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Silver Threads: On sharing the pain

bettyeheadshot-220x220It has been said throughout history that if men had to endure pregnancy and suffer through delivery only one child would be produced by a couple. Had Adam been given the penalty placed on Eve as they left the garden, God’s command to “Be fruitful and multiply” would not have been obeyed.

But I’m jumping ahead; this is the email I sent on Sunday to my husband’s brother and sister-in-law, my sister, a crowd of cousins and some old friends:

“Just to let you know that Bobby had to go to the emergency room at 5 a.m. Saturday after he fell into the corner of a chair beside his bed. He was in extreme pain, and I had to call the EMTs because he couldn’t get into Jill’s car. Nothing is broken, but the doctor said he apparently bruised his kidney. It hurts terribly when he moves in certain ways and pain goes down into his back, hips and legs.

“Jill and Cliff rented a wheelchair at the drugstore, and we got him home with a prescription that sends him into la-la land. The doc says this will last about 10 days. He got up with my help and into the kitchen in the wheelchair at noon today, ate a little, and I got him back into bed — with painful intervals. He can’t seem to sit in any chair in the house comfortably. Ah, well; the day comes, doesn’t it? — Bettye”

And thank goodness for the email recipients; nobody can really help me except our daughter and son-in-law, but when replies to the message began coming in via phone calls and my PC, I felt blessed. Comparatively minor though Bobby’s problem is, having a big team rooting for you helps.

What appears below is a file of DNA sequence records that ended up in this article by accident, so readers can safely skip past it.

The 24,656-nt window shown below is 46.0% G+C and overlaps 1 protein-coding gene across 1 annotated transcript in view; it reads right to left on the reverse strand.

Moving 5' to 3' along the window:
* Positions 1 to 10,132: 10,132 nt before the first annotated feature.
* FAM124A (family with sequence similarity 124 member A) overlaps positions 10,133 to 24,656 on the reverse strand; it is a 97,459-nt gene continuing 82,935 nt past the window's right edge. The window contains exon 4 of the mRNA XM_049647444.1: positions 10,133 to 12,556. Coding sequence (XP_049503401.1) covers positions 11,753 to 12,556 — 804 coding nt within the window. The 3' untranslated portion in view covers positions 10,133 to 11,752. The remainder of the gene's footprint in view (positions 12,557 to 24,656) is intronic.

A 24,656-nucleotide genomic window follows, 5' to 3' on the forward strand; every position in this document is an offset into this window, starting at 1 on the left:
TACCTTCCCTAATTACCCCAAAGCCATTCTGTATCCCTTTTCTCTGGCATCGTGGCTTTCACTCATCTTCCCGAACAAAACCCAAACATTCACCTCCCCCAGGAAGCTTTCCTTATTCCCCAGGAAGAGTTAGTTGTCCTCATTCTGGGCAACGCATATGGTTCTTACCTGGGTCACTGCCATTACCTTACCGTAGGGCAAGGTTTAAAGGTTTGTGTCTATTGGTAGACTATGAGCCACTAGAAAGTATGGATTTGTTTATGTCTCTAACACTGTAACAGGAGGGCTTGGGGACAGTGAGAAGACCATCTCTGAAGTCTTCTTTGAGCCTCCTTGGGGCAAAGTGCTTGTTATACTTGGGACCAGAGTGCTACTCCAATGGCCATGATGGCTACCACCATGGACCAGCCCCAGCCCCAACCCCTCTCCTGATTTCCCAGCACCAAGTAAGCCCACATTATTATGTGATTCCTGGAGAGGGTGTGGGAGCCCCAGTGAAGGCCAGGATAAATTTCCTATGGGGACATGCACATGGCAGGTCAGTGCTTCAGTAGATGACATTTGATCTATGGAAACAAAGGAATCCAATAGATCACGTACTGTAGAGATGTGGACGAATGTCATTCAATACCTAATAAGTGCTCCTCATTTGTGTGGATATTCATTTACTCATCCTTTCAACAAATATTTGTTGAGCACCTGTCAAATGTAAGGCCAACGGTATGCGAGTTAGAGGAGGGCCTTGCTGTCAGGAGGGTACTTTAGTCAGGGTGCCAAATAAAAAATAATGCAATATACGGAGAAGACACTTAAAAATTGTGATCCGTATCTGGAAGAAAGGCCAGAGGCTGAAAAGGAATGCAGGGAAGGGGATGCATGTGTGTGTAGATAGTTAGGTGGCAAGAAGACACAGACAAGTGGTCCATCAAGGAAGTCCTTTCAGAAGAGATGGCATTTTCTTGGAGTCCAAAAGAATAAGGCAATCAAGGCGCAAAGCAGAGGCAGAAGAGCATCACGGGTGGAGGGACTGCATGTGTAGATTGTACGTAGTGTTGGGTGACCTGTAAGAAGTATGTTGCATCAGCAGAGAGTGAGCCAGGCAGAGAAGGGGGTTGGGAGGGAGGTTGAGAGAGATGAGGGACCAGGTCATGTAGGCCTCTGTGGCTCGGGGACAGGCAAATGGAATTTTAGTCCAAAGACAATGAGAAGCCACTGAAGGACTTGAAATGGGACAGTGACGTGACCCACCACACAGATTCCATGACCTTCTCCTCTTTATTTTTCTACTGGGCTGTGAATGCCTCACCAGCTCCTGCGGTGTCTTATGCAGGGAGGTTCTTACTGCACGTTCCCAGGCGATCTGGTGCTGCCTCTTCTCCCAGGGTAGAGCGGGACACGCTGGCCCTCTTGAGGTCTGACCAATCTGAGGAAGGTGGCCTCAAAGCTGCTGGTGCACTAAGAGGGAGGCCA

I meant it when I told them the day comes. Even those of us who have been fortunate enough to grow old in good health can see it coming. “How incessant and great are the ills with which a prolonged old age is replete,” wrote C. S. Lewis. Surely, one of them is getting out of bed in the dark and falling over a chair.

Now back to the beginning. Don’t even mention the agonies that often accompany childbirth when your husband is moaning that you know nothing of the pain he’s experiencing. Confine yourself instead to gentle reminders of the discomfort you endured with a ruptured and calcified fifth lumbar disk and the surgery that was necessary to fix it. After you’ve done this maybe twice, just shut up and nod sympathetically.

Caregivers out there: I’m getting only a glimpse of that with which you’re confronted, but it’s vivid enough nevertheless. “I feel your pain,” said somebody else very famous.

But Bobby will get better. On the fourth day I’m beginning to wean him off the potent painkiller, and insist that he sit up with his Kindle for a few hours. Perhaps I can win the battle to get him out on our big porch this afternoon. My only concern is that I won’t be able to pull his wheelchair up a step and get him back inside.

But my husband will be well shortly, and these problems are small potatoes compared to those faced by some caregivers.

I appreciate you.


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